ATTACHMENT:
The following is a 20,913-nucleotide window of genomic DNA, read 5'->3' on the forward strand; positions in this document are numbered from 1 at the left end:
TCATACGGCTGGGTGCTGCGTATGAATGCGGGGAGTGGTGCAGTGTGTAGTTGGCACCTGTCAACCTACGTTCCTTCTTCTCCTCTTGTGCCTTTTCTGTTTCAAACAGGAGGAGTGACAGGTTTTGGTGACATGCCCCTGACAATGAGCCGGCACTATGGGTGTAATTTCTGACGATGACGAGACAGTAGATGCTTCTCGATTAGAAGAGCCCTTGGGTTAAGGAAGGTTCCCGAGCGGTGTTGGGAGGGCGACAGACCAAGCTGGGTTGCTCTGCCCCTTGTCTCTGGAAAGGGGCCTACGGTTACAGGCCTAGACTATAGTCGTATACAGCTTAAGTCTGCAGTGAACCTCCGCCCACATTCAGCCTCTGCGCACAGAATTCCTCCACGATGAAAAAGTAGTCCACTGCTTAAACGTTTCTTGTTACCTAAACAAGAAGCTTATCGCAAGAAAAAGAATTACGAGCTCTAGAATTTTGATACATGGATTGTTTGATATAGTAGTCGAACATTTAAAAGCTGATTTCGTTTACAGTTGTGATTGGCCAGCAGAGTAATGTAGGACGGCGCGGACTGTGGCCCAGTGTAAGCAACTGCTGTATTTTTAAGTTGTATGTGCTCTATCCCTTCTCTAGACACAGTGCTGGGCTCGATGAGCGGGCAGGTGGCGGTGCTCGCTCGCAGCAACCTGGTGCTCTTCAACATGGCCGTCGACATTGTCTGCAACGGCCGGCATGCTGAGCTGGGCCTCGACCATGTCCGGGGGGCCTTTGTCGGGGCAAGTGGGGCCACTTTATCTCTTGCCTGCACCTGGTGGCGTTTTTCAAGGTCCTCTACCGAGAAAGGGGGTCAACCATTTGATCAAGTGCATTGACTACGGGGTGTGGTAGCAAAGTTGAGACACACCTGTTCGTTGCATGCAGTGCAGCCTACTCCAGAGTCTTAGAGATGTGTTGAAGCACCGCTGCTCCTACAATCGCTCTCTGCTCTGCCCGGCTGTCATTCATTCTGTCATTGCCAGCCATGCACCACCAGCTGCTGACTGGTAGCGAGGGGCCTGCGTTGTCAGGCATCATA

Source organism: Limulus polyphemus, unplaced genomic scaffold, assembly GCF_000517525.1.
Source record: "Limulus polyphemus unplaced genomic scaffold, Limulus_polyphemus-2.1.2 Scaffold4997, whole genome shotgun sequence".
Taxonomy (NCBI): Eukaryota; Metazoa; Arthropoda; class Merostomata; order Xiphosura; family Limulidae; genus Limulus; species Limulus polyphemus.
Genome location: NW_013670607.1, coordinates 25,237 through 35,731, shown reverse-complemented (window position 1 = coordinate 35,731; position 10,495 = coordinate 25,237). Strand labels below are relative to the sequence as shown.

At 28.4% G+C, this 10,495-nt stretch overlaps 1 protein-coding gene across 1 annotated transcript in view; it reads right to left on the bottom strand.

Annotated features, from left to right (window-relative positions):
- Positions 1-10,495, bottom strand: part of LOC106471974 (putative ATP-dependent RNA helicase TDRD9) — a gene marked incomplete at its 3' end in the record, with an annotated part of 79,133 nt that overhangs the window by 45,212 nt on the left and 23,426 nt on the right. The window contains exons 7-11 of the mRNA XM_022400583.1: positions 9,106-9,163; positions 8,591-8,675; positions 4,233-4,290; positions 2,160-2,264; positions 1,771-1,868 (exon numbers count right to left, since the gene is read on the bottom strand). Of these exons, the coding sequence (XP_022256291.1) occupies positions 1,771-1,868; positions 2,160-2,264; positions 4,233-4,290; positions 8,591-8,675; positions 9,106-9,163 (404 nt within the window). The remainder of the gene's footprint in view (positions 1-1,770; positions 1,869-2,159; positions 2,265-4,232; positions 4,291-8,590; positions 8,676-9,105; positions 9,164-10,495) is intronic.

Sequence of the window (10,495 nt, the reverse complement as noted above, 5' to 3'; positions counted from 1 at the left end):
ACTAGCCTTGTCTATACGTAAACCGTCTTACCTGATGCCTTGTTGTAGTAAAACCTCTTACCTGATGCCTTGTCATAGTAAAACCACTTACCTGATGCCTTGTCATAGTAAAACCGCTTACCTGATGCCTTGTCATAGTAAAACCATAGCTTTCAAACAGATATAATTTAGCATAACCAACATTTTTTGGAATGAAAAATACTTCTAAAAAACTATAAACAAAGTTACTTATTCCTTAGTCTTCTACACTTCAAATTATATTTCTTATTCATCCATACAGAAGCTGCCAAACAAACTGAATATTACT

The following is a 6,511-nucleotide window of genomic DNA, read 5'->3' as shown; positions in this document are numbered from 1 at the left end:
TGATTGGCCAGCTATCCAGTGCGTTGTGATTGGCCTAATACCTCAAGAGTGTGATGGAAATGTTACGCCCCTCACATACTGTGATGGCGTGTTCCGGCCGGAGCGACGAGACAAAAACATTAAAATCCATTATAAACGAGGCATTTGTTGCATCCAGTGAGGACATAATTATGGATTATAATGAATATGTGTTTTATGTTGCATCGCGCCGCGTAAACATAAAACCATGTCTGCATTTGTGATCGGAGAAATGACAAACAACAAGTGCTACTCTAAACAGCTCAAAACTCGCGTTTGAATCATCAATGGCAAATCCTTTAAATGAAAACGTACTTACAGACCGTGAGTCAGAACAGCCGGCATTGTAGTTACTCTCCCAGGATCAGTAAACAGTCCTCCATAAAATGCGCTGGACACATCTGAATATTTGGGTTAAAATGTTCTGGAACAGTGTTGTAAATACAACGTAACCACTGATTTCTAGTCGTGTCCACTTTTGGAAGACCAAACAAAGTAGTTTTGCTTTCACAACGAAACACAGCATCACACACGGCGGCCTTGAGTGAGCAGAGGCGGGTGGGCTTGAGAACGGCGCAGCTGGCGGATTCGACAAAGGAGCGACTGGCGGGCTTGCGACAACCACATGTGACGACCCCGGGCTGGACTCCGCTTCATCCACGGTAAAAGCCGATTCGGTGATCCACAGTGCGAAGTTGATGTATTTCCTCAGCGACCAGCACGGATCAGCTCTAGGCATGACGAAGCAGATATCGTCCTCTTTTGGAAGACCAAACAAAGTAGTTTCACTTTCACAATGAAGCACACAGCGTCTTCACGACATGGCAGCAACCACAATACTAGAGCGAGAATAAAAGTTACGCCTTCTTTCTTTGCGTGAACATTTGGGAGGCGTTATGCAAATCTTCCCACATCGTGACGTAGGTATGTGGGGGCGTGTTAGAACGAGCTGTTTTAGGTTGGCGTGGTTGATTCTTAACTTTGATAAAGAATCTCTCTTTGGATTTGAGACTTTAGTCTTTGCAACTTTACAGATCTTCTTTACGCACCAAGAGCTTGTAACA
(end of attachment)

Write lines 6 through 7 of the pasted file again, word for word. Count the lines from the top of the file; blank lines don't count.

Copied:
Genome location: NW_013670607.1, coordinates 25,237 through 35,731, shown reverse-complemented (window position 1 = coordinate 35,731; position 10,495 = coordinate 25,237). Strand labels below are relative to the sequence as shown.

At 28.4% G+C, this 10,495-nt stretch overlaps 1 protein-coding gene across 1 annotated transcript in view; it reads right to left on the bottom strand.